The Truest Form of Altruism…

Fridays in Jerusalem are hectic. In the half day before everything closes down for Shabbat, people want to squeeze in a full day’s activity.  Our local gas station becomes a flash point – people honking horns and yelling – whipping up impatience until it becomes a frenzied lack of consideration. This morning, after successfully surviving the cacophony at the self-service gas pumps by maintaining a disciplined silence, I join the line at the air pump.  
Slowly, carefully, the old man in the car in front of me gets out of his car.  He leans down to look at his back tire, gets up, leans down to look at his front tire, gets up. He walks over to the chart next to the air pump…
Fingers drummin’ against the steering wheel, with my patience is a virtue at the edge of frayed exhaustion, I remember a favorite saying of my mother’s: “the truest form of altruism, is based in total selfishness!” 
I get out of my car, walk over to the old man who is STILL studying the chart, smiling: “Shalom. Let me give you a hand with this. What do we need to find?”  
“I can feel that one of my tires is low on air but I don’t know how high to set the air pressure on the gauge,” he says.
“Ok, let’s have another look at your tires and at the chart – we’ll figure it out together.”
Easily I find that the correct air pressure amount for his tires is 30.  I set the gauge, pull out the hose and lean down to begin filling his tires.  He asks: “Why are you helping me?”
Not wanting to share “the sooner you’re done, I can get done and be on my way.” I respond “In helping one another out we create the Garden of Eden here on earth. Do me a favor, listen for the air pump’s ‘ding,’ so we’ll know when to stop.”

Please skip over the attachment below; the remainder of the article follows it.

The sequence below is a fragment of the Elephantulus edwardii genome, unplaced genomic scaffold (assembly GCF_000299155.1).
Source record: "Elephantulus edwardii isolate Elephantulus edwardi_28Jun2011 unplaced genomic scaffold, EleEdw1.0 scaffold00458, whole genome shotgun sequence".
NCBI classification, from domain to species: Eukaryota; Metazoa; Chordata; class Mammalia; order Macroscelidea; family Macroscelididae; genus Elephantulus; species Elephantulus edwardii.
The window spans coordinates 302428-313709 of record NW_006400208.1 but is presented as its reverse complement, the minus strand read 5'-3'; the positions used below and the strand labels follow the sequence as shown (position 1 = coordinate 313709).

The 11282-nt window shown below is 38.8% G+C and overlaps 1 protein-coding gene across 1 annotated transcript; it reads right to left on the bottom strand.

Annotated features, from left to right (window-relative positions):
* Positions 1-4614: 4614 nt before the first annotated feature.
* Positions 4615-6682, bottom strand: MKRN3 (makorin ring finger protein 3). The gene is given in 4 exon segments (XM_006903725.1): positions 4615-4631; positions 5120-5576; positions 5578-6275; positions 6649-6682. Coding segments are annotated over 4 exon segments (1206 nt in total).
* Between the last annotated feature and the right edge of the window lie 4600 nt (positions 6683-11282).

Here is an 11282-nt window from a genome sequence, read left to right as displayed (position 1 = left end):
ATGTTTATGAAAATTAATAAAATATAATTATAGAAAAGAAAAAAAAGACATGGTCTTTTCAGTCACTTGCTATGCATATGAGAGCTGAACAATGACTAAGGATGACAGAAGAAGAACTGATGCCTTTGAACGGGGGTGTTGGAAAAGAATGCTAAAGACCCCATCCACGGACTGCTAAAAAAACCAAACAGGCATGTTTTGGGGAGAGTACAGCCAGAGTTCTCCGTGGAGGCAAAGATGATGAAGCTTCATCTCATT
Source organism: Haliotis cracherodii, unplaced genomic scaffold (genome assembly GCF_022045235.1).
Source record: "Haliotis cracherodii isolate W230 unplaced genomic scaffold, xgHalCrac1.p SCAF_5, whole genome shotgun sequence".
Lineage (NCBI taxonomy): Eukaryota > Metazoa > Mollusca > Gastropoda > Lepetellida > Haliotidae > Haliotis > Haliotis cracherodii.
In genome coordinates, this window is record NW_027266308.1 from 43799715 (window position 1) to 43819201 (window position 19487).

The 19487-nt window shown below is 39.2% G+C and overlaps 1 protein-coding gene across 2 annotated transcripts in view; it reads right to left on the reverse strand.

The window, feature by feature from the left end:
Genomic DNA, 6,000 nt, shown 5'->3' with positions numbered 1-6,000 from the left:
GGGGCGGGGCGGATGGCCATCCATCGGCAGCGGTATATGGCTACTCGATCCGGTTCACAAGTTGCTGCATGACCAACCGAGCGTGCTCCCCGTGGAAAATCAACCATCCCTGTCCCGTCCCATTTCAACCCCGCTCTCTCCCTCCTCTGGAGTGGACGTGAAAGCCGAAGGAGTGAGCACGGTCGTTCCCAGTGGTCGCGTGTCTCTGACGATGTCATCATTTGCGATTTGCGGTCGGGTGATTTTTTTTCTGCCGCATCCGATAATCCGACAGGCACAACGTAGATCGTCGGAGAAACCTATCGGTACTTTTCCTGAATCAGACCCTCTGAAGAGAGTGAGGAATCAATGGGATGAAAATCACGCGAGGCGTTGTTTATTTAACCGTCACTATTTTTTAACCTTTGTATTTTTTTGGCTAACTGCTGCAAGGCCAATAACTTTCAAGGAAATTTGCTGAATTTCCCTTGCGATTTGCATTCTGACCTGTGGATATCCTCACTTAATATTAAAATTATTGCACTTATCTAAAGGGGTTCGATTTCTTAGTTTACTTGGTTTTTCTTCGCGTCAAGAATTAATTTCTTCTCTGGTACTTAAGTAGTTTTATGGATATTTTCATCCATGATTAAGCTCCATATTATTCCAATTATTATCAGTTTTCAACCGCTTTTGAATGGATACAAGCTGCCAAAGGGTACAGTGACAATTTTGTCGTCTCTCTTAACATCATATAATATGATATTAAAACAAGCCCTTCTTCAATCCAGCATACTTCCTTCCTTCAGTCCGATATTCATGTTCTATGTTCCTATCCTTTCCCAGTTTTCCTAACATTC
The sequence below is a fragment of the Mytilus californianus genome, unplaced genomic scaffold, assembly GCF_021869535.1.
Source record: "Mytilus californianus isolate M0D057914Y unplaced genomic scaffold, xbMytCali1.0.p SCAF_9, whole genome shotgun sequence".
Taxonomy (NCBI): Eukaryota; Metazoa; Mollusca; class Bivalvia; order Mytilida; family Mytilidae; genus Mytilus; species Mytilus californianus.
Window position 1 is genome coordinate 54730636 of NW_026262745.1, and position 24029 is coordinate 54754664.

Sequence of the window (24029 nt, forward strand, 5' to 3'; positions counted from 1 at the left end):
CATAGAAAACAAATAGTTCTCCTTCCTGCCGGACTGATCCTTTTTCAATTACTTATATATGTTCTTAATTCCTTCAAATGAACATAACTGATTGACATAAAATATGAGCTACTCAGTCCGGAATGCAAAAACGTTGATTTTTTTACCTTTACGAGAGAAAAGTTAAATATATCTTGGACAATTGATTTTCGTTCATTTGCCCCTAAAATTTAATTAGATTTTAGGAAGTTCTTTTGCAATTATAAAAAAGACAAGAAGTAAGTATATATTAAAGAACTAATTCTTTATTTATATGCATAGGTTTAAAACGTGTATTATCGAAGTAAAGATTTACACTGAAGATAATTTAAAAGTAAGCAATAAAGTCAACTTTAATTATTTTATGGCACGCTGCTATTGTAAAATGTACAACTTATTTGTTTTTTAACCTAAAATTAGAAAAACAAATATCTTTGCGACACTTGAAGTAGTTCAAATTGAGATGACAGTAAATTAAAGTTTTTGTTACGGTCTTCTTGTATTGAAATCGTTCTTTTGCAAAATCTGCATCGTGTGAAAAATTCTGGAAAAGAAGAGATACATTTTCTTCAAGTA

He takes a deep breath: “I don’t hear so well, I was in artillery on Yom Kippur. You see back then, they didn’t know to give us ear plugs and today I am paying for that.”
I hear “ding,” I move on to the next tire and ask: “So what front did you serve on?”
From a distance I can not fathom, he whispers: “Golan Heights.”
Finishing, I stand up – look him straight in the face and say: “No worries, 40 years ago, you saved ‘the eyes of the nation*,’ today I’m happy to be your helping hands and ears.”  
The old man stands straight as an arrow and with an “I am right here” lilting laugh says “Kol Israel Aravim ze le ze!” (“All Israel is responsible one for the other.”)
Shabbat Shalom! 
*The nickname given to the military listening station on Mt. Hermon on the Golan Heights.

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